We eat an inordinate amount of garlic in my household. Seriously. It's a good thing we both do, because if it were just one of us, the other would no doubt be knocked out by some wicked garlic breath. So last fall I decided to finally grow some. I ordered a couple pounds of seed garlic, choosing six different hardneck varieties. Hardnecks do better in cooler climates, but they don't store as well as the softneck types. Above is a picture of our garlic harvest, or most of it anyway. I've already set aside a few heads for seed stock to be planted in a few months.
I well remember planting day for the garlic bulbs last fall, because I threw my back out that morning while rummaging around in the chest freezer. It was an unseasonably warm mid-October day. By literally crawling around on my hands and knees, I got the garlic into the six rows of prepared earth, and then hobbled off to bed, and my heating pad, for a week. I hate throwing my back out. Anyway...the garlic repaid my grit by being a remarkably trouble-free plant. All I did was mulch the ground heavily with leaves once I was up and about. After that I completely ignored the beds until spring.
The bulbs sent up a few inches' worth of green shoots before winter began in earnest. The little shoots never seemed to mind the cold and snow. They looked like little above-ground monitoring stations for the underground bunkers below. By May the shoots were tall and had started to form scapes, which are one way garlic can reproduce. The other is through division of the bulbs, just as daffodils and tulips do. The green scapes are edible when they first form, so I cut a few to add to stir-fries. It's wonderful early season garden produce - always welcome after a winter light on fresh green things. As the scapes continue to grow and develop, they get tougher and less toothsome.
Harvesting went pretty well, and was easily accomplished with a pitchfork and some patience. Garlic requires very gentle handling during harvest as it can bruise very easily, which will promote early spoilage. Then the garlic needs to be hung up to "cure" in a shaded and well-ventilated area for a few weeks. My records aren't exact, but I think I got about 11 pounds of garlic from 2 pounds of planting stock. Not bad for a first effort!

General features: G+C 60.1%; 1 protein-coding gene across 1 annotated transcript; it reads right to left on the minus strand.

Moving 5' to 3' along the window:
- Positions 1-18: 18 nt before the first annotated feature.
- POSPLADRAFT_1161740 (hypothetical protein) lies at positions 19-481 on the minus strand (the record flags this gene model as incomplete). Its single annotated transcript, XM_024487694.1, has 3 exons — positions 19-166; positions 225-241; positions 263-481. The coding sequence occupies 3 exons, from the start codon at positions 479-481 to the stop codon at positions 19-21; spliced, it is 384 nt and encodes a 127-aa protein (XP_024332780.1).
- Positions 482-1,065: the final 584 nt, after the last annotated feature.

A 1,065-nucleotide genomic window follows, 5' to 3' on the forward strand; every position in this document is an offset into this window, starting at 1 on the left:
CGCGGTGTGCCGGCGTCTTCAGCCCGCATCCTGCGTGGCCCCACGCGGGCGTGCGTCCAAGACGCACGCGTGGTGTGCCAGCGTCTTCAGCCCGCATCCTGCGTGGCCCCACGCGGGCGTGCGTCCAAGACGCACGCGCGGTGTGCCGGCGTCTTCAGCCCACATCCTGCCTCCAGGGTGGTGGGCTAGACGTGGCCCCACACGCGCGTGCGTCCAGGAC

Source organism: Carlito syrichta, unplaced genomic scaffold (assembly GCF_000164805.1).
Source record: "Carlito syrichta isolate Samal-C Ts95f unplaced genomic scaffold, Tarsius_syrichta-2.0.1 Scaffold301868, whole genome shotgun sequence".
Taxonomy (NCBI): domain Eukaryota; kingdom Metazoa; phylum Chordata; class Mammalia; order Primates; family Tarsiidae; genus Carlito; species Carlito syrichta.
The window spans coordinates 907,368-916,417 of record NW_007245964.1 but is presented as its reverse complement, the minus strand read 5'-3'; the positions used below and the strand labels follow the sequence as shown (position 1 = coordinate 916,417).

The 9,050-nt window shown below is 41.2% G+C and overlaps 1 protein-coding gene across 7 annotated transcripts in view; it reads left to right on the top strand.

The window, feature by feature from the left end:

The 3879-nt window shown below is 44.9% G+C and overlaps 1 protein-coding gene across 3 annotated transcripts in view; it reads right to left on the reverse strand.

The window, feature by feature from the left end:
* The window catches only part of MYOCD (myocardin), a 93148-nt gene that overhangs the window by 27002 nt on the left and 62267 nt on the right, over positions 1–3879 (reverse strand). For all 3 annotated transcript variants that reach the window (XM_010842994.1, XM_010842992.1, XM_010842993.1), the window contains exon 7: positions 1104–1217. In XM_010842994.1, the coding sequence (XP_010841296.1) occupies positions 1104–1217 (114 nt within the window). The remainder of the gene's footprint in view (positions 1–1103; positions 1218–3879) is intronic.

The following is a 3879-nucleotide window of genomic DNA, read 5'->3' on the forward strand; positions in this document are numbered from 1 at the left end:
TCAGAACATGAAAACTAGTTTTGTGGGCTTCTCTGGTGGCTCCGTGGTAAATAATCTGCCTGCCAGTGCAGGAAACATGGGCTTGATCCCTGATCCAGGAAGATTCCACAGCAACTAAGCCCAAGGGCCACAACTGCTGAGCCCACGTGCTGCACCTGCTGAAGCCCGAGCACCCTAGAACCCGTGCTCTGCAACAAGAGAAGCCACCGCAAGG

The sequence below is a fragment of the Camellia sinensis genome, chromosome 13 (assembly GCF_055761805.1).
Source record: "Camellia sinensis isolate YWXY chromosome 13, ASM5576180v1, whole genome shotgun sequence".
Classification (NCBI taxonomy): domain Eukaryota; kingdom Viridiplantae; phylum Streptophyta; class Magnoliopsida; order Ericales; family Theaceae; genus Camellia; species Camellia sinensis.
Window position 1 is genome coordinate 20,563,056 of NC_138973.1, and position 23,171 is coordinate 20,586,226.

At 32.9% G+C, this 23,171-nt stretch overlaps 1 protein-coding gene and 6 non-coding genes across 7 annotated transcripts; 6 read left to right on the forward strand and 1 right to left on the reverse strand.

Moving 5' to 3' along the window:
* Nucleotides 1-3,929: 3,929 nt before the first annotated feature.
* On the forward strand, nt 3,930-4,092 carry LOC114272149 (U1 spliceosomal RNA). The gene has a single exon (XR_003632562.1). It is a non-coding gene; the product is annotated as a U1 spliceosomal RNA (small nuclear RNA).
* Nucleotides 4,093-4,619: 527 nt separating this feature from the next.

It's incredibly satisfying to look at my cured and trimmed garlic and know that I'm well stocked, for the next couple of months anyway. What was a little hard to do though was to set aside part of my harvest as planting stock for this fall. It was especially hard because I know I have to choose the largest and best heads of garlic to re-plant. It's painful to "give up" such beautiful, heavy heads of garlic. My husband joked about breaking in to the seed garlic stash when we've eaten up the rest of it, but I gave him the hairy eyeball. That seed garlic is sacrosanct! The original planting stock order didn't come cheap. With shipping, it came to around $30, if I recall correctly. The frugal blackbelt in me resolved that I would make that $30 serve indefinitely by never buying garlic seed stock again.
So I decided that I would plant a few more bulbs of each variety than I did last year. That way we'll have a few more heads of garlic in our harvest next year. And then I'll do it again next year, planting more and more garlic each year while still having plenty to eat. Keeping records on garden stuff hasn't yet developed into anything like a strong suit for me. But I'm planning to record the date that we run out of our homegrown garlic. I hope with this plan to progressively expand our garlic planting that we can push that "out of garlic" date back a little farther each year. Given that we're growing hardneck varieties that don't keep as well as some, we'll probably never make it all the way through the year without needing to buy some garlic. But we can certainly aim to grow as much as we can eat before it spoils on us. When we reach that point, there's always garlic powder as an option.
I wish that I had tried my hand at growing garlic sooner. It takes up relatively little space in the garden. Had I known how readily it grows and how little care it needs, I would have been growing it for many years. If you have a garlic habit to feed and a few square feet of earth, why not give garlic a try?
I live on a 2/3 acre homestead in a residential neighborhood. A major goal is to demonstrate how much food a non-expert can produce in my particular climate and hardiness zone, with the soils native to my immediate area. We have gardens of annual and perennial plants, keep laying hens and honey bees, and regularly bite off more than we can chew. Another major goal is to pay off our mortgage as fast as possible. Here I blog about frugality, self-reliance, gardening, cooking and baking, food preservation, practical skills, half-baked experiments, and preparing to thrive in a lower-energy future.